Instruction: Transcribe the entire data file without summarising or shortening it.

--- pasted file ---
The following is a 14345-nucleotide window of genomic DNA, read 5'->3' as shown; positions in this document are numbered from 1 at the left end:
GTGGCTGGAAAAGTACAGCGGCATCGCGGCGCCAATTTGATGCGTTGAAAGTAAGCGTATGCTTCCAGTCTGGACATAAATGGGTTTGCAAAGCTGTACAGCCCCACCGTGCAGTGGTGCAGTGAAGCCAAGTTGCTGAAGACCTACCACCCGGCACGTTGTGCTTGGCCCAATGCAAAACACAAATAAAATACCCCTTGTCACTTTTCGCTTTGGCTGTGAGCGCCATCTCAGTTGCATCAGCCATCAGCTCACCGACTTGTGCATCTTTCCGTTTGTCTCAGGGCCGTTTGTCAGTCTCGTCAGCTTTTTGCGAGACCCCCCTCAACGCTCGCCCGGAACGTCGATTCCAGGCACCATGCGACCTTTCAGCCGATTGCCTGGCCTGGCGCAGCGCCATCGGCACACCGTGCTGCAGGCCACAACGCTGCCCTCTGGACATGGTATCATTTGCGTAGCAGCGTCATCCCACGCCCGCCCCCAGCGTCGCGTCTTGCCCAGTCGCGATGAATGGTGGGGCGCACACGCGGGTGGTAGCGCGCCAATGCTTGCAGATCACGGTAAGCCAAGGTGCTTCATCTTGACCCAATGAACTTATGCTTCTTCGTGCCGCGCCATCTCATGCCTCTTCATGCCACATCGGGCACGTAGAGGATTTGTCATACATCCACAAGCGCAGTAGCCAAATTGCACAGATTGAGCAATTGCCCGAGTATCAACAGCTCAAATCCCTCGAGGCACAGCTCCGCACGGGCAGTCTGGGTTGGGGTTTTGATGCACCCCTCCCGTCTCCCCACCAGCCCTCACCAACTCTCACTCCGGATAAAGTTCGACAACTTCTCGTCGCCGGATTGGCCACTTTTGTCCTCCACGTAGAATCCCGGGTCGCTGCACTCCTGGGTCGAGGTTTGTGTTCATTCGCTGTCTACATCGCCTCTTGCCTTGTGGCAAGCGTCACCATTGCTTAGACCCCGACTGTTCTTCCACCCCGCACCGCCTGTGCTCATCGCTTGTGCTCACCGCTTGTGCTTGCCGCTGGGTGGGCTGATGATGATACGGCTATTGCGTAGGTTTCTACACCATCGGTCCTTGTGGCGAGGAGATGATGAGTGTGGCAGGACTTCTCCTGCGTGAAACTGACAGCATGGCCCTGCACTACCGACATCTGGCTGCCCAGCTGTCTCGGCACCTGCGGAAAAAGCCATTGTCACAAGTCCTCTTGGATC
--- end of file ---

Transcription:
The following is a 14345-nucleotide window of genomic DNA, read 5'->3' as shown; positions in this document are numbered from 1 at the left end:
GTGGCTGGAAAAGTACAGCGGCATCGCGGCGCCAATTTGATGCGTTGAAAGTAAGCGTATGCTTCCAGTCTGGACATAAATGGGTTTGCAAAGCTGTACAGCCCCACCGTGCAGTGGTGCAGTGAAGCCAAGTTGCTGAAGACCTACCACCCGGCACGTTGTGCTTGGCCCAATGCAAAACACAAATAAAATACCCCTTGTCACTTTTCGCTTTGGCTGTGAGCGCCATCTCAGTTGCATCAGCCATCAGCTCACCGACTTGTGCATCTTTCCGTTTGTCTCAGGGCCGTTTGTCAGTCTCGTCAGCTTTTTGCGAGACCCCCCTCAACGCTCGCCCGGAACGTCGATTCCAGGCACCATGCGACCTTTCAGCCGATTGCCTGGCCTGGCGCAGCGCCATCGGCACACCGTGCTGCAGGCCACAACGCTGCCCTCTGGACATGGTATCATTTGCGTAGCAGCGTCATCCCACGCCCGCCCCCAGCGTCGCGTCTTGCCCAGTCGCGATGAATGGTGGGGCGCACACGCGGGTGGTAGCGCGCCAATGCTTGCAGATCACGGTAAGCCAAGGTGCTTCATCTTGACCCAATGAACTTATGCTTCTTCGTGCCGCGCCATCTCATGCCTCTTCATGCCACATCGGGCACGTAGAGGATTTGTCATACATCCACAAGCGCAGTAGCCAAATTGCACAGATTGAGCAATTGCCCGAGTATCAACAGCTCAAATCCCTCGAGGCACAGCTCCGCACGGGCAGTCTGGGTTGGGGTTTTGATGCACCCCTCCCGTCTCCCCACCAGCCCTCACCAACTCTCACTCCGGATAAAGTTCGACAACTTCTCGTCGCCGGATTGGCCACTTTTGTCCTCCACGTAGAATCCCGGGTCGCTGCACTCCTGGGTCGAGGTTTGTGTTCATTCGCTGTCTACATCGCCTCTTGCCTTGTGGCAAGCGTCACCATTGCTTAGACCCCGACTGTTCTTCCACCCCGCACCGCCTGTGCTCATCGCTTGTGCTCACCGCTTGTGCTTGCCGCTGGGTGGGCTGATGATGATACGGCTATTGCGTAGGTTTCTACACCATCGGTCCTTGTGGCGAGGAGATGATGAGTGTGGCAGGACTTCTCCTGCGTGAAACTGACAGCATGGCCCTGCACTACCGACATCTGGCTGCCCAGCTGTCTCGGCACCTGCGGAAAAAGCCATTGTCACAAGTCCTCTTGGATC